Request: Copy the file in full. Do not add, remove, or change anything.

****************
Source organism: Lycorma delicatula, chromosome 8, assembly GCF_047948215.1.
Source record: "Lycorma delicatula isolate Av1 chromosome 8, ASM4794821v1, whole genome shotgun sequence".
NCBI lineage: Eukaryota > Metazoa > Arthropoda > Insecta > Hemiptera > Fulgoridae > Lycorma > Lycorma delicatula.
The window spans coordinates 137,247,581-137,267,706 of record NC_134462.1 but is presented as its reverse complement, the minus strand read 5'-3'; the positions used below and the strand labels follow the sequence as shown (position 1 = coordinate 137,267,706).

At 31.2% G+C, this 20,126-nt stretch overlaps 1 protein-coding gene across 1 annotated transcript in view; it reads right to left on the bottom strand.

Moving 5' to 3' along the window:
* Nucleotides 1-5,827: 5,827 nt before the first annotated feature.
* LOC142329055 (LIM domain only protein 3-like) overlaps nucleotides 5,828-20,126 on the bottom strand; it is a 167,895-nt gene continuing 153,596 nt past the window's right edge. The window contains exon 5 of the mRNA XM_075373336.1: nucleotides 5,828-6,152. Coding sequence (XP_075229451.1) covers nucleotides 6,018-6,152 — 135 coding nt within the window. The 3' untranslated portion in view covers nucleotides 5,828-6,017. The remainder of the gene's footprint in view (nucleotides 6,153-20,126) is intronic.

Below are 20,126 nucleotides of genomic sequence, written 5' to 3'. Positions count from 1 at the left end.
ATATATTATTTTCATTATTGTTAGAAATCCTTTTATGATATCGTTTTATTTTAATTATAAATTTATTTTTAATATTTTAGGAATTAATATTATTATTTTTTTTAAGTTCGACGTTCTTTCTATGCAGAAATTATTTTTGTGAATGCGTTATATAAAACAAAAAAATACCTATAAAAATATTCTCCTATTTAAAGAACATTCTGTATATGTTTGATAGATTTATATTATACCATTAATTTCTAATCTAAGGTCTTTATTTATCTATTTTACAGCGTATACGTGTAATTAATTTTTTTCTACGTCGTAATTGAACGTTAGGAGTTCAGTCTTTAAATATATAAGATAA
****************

Source organism: Lycorma delicatula, chromosome 8, assembly GCF_047948215.1.
Source record: "Lycorma delicatula isolate Av1 chromosome 8, ASM4794821v1, whole genome shotgun sequence".
NCBI lineage: Eukaryota > Metazoa > Arthropoda > Insecta > Hemiptera > Fulgoridae > Lycorma > Lycorma delicatula.
The window spans coordinates 137,247,581-137,267,706 of record NC_134462.1 but is presented as its reverse complement, the minus strand read 5'-3'; the positions used below and the strand labels follow the sequence as shown (position 1 = coordinate 137,267,706).

At 31.2% G+C, this 20,126-nt stretch overlaps 1 protein-coding gene across 1 annotated transcript in view; it reads right to left on the bottom strand.

Moving 5' to 3' along the window:
* Nucleotides 1-5,827: 5,827 nt before the first annotated feature.
* LOC142329055 (LIM domain only protein 3-like) overlaps nucleotides 5,828-20,126 on the bottom strand; it is a 167,895-nt gene continuing 153,596 nt past the window's right edge. The window contains exon 5 of the mRNA XM_075373336.1: nucleotides 5,828-6,152. Coding sequence (XP_075229451.1) covers nucleotides 6,018-6,152 — 135 coding nt within the window. The 3' untranslated portion in view covers nucleotides 5,828-6,017. The remainder of the gene's footprint in view (nucleotides 6,153-20,126) is intronic.

Below are 20,126 nucleotides of genomic sequence, written 5' to 3'. Positions count from 1 at the left end.
ATATATTATTTTCATTATTGTTAGAAATCCTTTTATGATATCGTTTTATTTTAATTATAAATTTATTTTTAATATTTTAGGAATTAATATTATTATTTTTTTTAAGTTCGACGTTCTTTCTATGCAGAAATTATTTTTGTGAATGCGTTATATAAAACAAAAAAATACCTATAAAAATATTCTCCTATTTAAAGAACATTCTGTATATGTTTGATAGATTTATATTATACCATTAATTTCTAATCTAAGGTCTTTATTTATCTATTTTACAGCGTATACGTGTAATTAATTTTTTTCTACGTCGTAATTGAACGTTAGGAGTTCAGTCTTTAAATATATAAGATAA